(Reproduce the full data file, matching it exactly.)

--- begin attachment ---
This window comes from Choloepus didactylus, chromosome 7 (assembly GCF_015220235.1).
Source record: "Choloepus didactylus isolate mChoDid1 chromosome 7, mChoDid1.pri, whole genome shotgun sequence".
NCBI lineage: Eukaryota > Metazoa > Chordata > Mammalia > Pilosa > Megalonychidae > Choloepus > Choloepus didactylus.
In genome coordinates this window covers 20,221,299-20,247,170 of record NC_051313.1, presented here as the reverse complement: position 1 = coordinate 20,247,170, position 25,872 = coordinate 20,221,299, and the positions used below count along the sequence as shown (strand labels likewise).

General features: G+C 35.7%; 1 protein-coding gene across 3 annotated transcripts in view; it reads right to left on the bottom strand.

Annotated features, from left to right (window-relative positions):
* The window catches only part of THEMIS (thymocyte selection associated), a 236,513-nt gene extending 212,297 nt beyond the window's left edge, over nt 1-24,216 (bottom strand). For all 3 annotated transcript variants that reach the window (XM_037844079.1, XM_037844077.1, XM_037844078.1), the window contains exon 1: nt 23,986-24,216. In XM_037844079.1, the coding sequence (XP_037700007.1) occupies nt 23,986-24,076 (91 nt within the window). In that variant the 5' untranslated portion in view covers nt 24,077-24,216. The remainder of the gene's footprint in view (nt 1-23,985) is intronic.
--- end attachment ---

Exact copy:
This window comes from Choloepus didactylus, chromosome 7 (assembly GCF_015220235.1).
Source record: "Choloepus didactylus isolate mChoDid1 chromosome 7, mChoDid1.pri, whole genome shotgun sequence".
NCBI lineage: Eukaryota > Metazoa > Chordata > Mammalia > Pilosa > Megalonychidae > Choloepus > Choloepus didactylus.
In genome coordinates this window covers 20,221,299-20,247,170 of record NC_051313.1, presented here as the reverse complement: position 1 = coordinate 20,247,170, position 25,872 = coordinate 20,221,299, and the positions used below count along the sequence as shown (strand labels likewise).

General features: G+C 35.7%; 1 protein-coding gene across 3 annotated transcripts in view; it reads right to left on the bottom strand.

Annotated features, from left to right (window-relative positions):
* The window catches only part of THEMIS (thymocyte selection associated), a 236,513-nt gene extending 212,297 nt beyond the window's left edge, over nt 1-24,216 (bottom strand). For all 3 annotated transcript variants that reach the window (XM_037844079.1, XM_037844077.1, XM_037844078.1), the window contains exon 1: nt 23,986-24,216. In XM_037844079.1, the coding sequence (XP_037700007.1) occupies nt 23,986-24,076 (91 nt within the window). In that variant the 5' untranslated portion in view covers nt 24,077-24,216. The remainder of the gene's footprint in view (nt 1-23,985) is intronic.